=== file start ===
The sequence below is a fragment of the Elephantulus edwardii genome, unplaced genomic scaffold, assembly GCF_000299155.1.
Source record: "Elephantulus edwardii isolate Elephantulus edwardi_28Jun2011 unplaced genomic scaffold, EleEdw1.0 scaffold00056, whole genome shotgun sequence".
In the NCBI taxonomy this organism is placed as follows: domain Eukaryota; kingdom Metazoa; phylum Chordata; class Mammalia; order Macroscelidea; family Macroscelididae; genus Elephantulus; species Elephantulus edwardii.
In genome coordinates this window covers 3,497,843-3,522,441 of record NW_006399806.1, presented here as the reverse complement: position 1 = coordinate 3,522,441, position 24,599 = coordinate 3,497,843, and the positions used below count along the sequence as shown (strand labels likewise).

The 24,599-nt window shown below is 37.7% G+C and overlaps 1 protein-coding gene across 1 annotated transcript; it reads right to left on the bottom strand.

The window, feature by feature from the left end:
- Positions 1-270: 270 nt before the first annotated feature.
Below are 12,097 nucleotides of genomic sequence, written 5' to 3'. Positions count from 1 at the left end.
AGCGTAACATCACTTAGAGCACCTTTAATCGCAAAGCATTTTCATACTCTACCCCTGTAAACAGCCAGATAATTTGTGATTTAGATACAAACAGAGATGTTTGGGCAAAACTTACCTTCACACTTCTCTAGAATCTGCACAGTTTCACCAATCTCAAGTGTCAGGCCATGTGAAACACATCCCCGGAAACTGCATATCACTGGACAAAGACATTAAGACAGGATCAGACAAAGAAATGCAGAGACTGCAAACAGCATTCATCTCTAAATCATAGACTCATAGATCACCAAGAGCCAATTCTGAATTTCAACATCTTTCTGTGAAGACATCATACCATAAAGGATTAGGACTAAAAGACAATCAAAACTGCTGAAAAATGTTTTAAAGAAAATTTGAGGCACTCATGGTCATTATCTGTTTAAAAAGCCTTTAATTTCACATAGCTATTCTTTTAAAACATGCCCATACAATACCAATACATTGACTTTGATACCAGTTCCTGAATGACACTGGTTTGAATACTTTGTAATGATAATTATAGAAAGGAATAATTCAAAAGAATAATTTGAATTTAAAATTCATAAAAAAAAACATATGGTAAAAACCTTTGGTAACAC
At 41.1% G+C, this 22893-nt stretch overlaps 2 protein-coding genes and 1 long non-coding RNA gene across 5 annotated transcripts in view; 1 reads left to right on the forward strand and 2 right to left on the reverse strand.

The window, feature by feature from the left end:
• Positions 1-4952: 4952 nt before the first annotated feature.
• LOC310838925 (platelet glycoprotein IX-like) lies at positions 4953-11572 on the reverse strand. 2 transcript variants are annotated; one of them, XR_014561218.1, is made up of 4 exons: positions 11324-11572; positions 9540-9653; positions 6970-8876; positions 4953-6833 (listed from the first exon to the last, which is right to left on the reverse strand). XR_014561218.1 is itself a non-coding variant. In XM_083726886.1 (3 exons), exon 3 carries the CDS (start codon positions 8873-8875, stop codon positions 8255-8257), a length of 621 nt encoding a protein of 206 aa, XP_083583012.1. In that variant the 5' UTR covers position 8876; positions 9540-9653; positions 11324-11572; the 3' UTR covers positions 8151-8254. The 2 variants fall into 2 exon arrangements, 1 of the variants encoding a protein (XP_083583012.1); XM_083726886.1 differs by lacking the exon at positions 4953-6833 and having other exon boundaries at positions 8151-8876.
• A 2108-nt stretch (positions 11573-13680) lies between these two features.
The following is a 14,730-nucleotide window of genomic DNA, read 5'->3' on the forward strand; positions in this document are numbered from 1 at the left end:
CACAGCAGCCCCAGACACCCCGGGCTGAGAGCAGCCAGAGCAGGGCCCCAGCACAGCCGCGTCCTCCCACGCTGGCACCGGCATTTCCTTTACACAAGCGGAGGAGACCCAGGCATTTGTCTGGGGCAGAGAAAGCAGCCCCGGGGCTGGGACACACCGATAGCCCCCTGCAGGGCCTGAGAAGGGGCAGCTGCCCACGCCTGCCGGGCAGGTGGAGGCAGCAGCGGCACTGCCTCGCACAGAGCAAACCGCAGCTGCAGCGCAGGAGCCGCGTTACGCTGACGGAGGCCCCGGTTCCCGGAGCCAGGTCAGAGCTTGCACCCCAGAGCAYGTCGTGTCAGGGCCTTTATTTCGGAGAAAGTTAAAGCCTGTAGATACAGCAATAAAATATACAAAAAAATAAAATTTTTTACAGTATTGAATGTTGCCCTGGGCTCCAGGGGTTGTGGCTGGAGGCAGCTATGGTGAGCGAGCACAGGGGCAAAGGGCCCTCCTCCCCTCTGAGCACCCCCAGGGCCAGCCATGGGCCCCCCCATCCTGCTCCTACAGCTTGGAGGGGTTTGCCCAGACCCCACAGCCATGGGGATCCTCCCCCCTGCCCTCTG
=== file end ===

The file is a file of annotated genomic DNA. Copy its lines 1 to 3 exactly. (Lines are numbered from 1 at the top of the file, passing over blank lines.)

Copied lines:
The sequence below is a fragment of the Elephantulus edwardii genome, unplaced genomic scaffold, assembly GCF_000299155.1.
Source record: "Elephantulus edwardii isolate Elephantulus edwardi_28Jun2011 unplaced genomic scaffold, EleEdw1.0 scaffold00056, whole genome shotgun sequence".
In the NCBI taxonomy this organism is placed as follows: domain Eukaryota; kingdom Metazoa; phylum Chordata; class Mammalia; order Macroscelidea; family Macroscelididae; genus Elephantulus; species Elephantulus edwardii.